I frequent many flying forums and despite having to wade through a lot of BS and non-aviation banter, every now and then I come across a post that is a teaching moment. I really appreciate when a pilot shares their flight, especially if there is something to learn and apply to my flying. The following scenario was taken from a forum post that reminded me of the Back to Basics, children of the magenta line post I did on my blog.
Let’s dissect this approach, the RNAV 36 into Joplin, and how it didn’t go very well for the pilot sharing their story. Ok, let's ride along.
I think I did several items wrong which caused me to get way behind the aircraft and eventually go missed. Weather was 600 OVC and mist, tops were about 4,000. Aircraft is a C182/G and has a CNX80/GNS480 and coupled Autopilot.
I was approaching from the SE (blue dashed line) and was told by KC Center to expect this approach and vectors to JEMLO (red arrow) for spacing and for the RNAV 36 approach. I acknowledged that and got the approach loaded in the box. After some steering vectors I was cleared direct JEMLO and for the approach.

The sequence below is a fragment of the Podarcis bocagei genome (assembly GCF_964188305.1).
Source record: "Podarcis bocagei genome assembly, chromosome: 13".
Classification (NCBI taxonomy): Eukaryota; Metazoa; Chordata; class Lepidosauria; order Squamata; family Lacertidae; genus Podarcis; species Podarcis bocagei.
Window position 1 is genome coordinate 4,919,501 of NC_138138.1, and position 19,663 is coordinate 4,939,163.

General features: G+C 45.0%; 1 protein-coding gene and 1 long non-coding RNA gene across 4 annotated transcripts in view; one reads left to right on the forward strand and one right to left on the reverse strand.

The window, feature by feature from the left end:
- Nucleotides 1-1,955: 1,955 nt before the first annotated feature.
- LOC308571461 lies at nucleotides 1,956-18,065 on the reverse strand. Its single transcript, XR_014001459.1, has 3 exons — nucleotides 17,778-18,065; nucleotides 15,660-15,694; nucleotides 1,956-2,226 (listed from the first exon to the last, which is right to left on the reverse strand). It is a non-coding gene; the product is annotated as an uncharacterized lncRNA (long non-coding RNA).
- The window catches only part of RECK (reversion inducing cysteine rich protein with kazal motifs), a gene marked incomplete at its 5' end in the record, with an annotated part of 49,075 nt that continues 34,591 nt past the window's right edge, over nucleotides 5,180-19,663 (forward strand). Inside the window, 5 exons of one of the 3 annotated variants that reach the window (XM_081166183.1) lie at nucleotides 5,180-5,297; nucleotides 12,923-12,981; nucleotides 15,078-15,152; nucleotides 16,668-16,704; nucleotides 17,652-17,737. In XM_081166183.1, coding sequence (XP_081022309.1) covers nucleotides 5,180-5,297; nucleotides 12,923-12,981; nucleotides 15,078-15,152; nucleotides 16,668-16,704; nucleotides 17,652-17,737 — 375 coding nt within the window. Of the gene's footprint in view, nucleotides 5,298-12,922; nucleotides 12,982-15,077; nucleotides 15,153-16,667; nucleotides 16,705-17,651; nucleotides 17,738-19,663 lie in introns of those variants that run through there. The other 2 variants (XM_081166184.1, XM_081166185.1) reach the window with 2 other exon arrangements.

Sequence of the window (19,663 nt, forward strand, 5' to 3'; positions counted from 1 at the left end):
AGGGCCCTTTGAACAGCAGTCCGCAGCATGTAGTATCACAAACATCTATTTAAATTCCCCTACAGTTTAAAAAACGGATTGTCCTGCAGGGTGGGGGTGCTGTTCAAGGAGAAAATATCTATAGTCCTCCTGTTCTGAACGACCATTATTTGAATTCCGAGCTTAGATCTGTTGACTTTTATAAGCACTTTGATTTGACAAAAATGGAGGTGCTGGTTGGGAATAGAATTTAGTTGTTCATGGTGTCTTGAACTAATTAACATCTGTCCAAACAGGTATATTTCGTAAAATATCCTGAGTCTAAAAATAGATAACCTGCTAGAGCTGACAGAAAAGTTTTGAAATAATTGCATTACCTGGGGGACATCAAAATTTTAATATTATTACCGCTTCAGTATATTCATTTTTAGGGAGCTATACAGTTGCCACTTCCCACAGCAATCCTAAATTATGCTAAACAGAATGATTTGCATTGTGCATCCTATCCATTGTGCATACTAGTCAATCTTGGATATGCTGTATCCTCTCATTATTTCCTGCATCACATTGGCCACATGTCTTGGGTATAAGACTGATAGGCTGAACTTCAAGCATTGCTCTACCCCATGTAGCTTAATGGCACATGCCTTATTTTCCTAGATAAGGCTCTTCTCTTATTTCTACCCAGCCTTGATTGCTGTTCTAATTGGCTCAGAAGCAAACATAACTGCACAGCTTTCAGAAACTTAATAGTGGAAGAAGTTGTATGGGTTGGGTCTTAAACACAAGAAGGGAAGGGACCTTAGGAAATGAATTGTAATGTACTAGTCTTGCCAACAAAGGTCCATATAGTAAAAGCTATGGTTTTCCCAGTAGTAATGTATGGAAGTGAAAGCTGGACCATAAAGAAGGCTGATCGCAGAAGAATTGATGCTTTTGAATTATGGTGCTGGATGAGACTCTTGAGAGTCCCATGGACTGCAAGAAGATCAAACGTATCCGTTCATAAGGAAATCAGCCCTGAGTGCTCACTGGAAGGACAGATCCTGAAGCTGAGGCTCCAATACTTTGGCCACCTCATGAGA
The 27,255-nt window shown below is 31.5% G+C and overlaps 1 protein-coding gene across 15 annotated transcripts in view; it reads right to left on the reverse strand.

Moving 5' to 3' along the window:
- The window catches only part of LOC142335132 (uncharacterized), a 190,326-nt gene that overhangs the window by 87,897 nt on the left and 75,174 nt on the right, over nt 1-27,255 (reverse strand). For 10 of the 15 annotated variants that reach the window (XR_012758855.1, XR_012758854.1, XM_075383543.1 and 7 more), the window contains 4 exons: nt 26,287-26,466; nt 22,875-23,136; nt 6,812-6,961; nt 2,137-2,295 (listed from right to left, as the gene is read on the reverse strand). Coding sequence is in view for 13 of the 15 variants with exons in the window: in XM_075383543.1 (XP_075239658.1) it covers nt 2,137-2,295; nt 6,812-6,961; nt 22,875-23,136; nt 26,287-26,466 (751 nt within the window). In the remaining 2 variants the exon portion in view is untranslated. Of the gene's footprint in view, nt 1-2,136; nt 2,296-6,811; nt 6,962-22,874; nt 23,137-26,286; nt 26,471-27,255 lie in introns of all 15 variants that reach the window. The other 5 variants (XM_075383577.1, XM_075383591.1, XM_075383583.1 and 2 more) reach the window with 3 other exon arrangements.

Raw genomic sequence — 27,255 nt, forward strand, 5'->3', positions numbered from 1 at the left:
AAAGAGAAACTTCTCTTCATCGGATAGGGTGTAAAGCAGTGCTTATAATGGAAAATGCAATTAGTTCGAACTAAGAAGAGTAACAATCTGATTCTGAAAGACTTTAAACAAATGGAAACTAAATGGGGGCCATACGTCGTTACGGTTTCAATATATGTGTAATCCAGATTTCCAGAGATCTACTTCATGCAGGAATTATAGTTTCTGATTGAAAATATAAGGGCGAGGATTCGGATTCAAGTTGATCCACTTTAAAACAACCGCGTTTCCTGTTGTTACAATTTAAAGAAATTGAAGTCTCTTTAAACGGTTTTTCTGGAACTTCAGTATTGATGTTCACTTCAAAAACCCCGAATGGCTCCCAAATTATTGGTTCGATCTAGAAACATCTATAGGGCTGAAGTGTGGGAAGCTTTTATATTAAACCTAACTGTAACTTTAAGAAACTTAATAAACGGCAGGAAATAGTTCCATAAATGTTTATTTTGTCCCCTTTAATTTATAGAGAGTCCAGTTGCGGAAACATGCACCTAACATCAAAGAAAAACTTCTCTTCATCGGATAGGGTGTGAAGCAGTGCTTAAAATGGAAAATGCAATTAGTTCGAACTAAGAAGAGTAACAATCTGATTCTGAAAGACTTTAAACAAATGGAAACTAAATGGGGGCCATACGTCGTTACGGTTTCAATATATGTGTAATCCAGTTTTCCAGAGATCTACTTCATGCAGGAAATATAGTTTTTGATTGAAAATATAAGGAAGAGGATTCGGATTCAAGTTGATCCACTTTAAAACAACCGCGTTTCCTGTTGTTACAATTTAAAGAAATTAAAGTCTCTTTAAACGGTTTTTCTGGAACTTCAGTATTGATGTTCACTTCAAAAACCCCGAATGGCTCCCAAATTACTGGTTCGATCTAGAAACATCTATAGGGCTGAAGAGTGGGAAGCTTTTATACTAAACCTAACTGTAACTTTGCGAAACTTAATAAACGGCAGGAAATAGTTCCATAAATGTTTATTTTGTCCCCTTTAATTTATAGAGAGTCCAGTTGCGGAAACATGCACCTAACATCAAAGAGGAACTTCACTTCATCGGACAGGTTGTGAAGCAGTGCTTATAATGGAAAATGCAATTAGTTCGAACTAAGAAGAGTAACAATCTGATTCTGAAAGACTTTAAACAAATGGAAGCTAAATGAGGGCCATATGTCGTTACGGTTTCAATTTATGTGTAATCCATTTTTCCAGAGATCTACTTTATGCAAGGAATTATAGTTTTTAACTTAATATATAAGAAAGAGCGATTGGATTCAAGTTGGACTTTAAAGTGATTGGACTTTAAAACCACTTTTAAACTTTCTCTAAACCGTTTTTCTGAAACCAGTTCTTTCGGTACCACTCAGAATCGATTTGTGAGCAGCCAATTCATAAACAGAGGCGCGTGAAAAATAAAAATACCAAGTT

At JEMLO is where I began the confusion chain.
The 480 was indicating that the next item in the sequence was the procedure turn. But in the rush to do the approach I disconnected the AP and turned inbound to the runway. I was full on milk bottle at this time.
Ok, time out. A few things that we need to address. Highlighted in the red box is the note that there is NO PT from 088 to 268 degrees. Did the pilot do a proper brief? Let's assume they did. The inbound turn is correct. Back to the action.
In between JEMLO and LOVRE I never regained a stable approach. Twice while dealing with the GPS, I looked back to find myself in a 30-degree bank that I don’t remember inputting, and one of those looked a whole lot like an unusual attitude setup from IFR training. After recovering from the last one, and fifteen more seconds of not successfully regaining the needles (I only had an LNAV indication on the GPS), I called missed, climbed, and went toward MITBY.
I chose not to try again and first told ATC I was going to Fayetteville (my alternate) but then chose to just return home.
We can all speculate and think what we would do different to prepare and fly the approach. Bottom line this pilot BROKE THE CHAIN, made the correct call, and went missed.
Current and proficient are two different animals, and this includes keeping proficient with our avionics. When it comes to buttonology if we don’t use it, we will lose it.
As pilots we must also be ready to hand fly an approach at any time. Keeping situational awareness our priority, and most important, keeping ahead of the plane.